“More guns” is hardly the solution to police brutality. The solution lies in Rialto, California, where cops wear body cameras. All seventy Rialto officers have been outfitted with cameras that almost forces them to conduct themselves with the integrity that their uniforms require. Since the cameras were introduced in 2012, public complaints against officers plummeted by eighty-eight percent when compared to the previous twelve months. Officers’ use of force decreased by sixty percent. Surely that’s more effective than an AK-47 on every shoulder.

“When you know you’re being watched you behave a little better. That’s just human nature,” said Rialto police chief Tony Farrar. “As an officer you act a bit more professional, follow the rules a bit better.” He added,  “With a camera they are more conscious of how they speak and how they treat people.”

Of course, another means of reducing police brutality would be if more citizens took the time to record and publicize officers behaving badly. We need to arm the populace (and police) with cameras, not dangerous weaponry with which to threaten the police.

The New York Police Department has launched an internal investigation

“The New York Police Department has launched an internal investigation into the death of a 43-year-old man whose final moments were captured in a video in which he can be heard gasping “I can’t breathe” over and over again after an officer is seen placing him in a chokehold, officials said.
The man, Eric Garner, died on Thursday afternoon as plainclothes officers tried to take him into custody on a street on Staten Island on charges of selling cigarettes… Because of the danger they can pose, chokeholds are forbidden by the Patrol Guide, a voluminous book that contains rules for officers. NYTimes

VIDEO: Man Dies After 5 Police Jump Him — Chokehold Him For Selling Untaxed Cigarettes

A Staten Island man died Thursday after police placed him in a chokehold as they attempted to arrest him for selling untaxed cigarettes.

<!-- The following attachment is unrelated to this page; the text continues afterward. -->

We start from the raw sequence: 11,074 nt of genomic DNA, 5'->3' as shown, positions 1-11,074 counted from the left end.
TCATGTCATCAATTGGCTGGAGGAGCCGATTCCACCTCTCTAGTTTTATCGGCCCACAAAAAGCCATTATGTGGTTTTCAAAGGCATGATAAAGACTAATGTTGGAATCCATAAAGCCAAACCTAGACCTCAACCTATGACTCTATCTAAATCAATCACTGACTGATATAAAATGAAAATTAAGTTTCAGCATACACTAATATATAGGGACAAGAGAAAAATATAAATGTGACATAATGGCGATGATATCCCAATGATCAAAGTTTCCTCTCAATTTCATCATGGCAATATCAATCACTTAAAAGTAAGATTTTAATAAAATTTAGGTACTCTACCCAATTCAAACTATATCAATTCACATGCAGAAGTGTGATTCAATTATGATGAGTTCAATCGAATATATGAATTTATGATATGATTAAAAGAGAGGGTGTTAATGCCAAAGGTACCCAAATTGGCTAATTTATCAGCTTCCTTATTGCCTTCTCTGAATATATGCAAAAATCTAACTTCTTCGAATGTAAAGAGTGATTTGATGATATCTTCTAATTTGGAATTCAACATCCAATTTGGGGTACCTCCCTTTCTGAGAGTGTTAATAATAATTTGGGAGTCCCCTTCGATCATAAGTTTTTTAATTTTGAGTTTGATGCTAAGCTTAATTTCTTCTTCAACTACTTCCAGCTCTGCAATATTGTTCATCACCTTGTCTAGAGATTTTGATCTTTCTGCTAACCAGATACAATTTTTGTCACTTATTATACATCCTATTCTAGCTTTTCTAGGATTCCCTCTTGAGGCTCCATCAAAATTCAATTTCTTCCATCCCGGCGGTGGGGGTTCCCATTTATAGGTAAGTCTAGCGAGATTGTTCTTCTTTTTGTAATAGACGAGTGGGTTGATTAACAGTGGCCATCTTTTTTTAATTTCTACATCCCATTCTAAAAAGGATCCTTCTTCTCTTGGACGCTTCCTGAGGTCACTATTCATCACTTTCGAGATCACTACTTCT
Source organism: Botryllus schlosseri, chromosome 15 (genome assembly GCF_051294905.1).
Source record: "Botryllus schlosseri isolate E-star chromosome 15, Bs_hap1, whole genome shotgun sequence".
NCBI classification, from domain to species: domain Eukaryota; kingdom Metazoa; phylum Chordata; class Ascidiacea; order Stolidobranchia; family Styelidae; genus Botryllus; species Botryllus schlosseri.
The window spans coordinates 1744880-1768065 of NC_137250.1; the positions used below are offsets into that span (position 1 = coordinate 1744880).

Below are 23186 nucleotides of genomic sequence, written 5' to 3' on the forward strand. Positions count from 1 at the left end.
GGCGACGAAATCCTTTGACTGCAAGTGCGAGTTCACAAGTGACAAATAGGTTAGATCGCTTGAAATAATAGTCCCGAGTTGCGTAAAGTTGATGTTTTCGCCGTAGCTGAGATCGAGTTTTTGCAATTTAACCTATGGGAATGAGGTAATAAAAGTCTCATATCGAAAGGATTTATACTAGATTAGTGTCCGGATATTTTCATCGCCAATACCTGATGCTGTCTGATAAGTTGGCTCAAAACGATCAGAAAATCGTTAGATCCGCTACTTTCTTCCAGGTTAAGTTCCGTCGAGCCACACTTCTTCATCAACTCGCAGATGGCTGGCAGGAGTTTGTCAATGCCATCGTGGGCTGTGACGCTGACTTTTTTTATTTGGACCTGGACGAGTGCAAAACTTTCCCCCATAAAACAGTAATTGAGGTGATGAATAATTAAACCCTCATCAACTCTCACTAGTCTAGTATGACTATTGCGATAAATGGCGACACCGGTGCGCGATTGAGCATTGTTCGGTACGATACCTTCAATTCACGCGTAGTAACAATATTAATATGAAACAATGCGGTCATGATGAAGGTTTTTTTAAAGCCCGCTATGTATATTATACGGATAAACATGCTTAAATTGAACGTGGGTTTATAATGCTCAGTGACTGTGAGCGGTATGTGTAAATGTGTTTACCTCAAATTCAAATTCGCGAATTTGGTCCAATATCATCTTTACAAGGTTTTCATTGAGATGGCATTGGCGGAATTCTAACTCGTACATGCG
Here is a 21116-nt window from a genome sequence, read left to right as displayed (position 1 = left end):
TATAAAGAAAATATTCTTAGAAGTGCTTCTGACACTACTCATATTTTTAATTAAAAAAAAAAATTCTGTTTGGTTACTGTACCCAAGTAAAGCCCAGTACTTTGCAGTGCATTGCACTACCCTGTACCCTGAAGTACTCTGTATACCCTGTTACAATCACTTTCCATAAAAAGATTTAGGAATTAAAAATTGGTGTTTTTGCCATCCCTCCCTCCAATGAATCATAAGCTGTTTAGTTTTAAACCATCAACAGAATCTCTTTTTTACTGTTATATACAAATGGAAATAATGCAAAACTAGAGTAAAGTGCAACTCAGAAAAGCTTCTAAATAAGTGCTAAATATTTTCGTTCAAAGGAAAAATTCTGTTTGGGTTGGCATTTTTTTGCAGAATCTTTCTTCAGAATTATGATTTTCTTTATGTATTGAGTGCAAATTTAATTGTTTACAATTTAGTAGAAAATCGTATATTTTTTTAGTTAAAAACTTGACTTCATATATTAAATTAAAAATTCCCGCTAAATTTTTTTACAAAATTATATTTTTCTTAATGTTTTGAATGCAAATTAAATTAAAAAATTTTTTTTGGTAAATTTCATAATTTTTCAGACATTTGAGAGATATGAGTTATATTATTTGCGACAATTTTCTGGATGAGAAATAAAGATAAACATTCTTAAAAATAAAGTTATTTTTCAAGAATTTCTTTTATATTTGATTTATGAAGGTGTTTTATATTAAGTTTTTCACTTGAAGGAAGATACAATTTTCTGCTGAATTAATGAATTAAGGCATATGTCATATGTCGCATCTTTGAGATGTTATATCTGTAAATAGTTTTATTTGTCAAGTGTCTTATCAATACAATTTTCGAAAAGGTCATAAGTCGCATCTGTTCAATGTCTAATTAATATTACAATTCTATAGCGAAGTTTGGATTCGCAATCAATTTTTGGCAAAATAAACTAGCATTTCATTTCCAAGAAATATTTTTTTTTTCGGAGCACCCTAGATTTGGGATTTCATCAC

According to authorities, Eric Garner, 43, went into cardiac arrest and died at Richmond University Medical Center following the arrest that was filmed by several witnesses.
In the video, Eric can  be seen telling police that he had not been selling cigarettes, repeatedly saying, ” I didn’t sell anything,” before insisting, “I’m minding my own business, please leave me alone.”
After a standoff, five officers tackled the 400-pound asthmatic Ericwith one placing him in a chokehold – and wrestled him to the ground as they attempted to put handcuffs on him.
As Eric lay on the ground, with one officer pushing his head into the pavement, he can be heard saying, “I can’t breath. I can’t breath,” over and over.
As the video ends, Eric appears to be unconscious as police clear onlookers while waiting awaiting paramedics.
According to his family, Eric, a married father with six children and two grandchildren, suffered from asthma.
“When I kissed my husband this morning, I never thought it would be for the last time,” Eric’s wife, Esaw, told reporters.
Police stated that Eric has been arrested multiple times for selling untaxed cigarettes, and records show he was due in court in October on three charges, including pot possession and selling untaxed cigarettes.
Witnesses at the scene claim Eric was breaking up a fight when police arrived, with Eric’s family stating that he didn’t have any cigarettes on him or in his car at the time of his death.
“They’re covering their asses; he was breaking up a fight. They harassed and harassed my husband until they killed him,” Eric’s wife said.
Within hours after Eric’s arrest and death, residents in the area hung handwritten posters on telephone poles near the scene with phrases like “no justice, no peace” and “Another innocent black man has been killed by police brutality. The NYPD must be stopped!”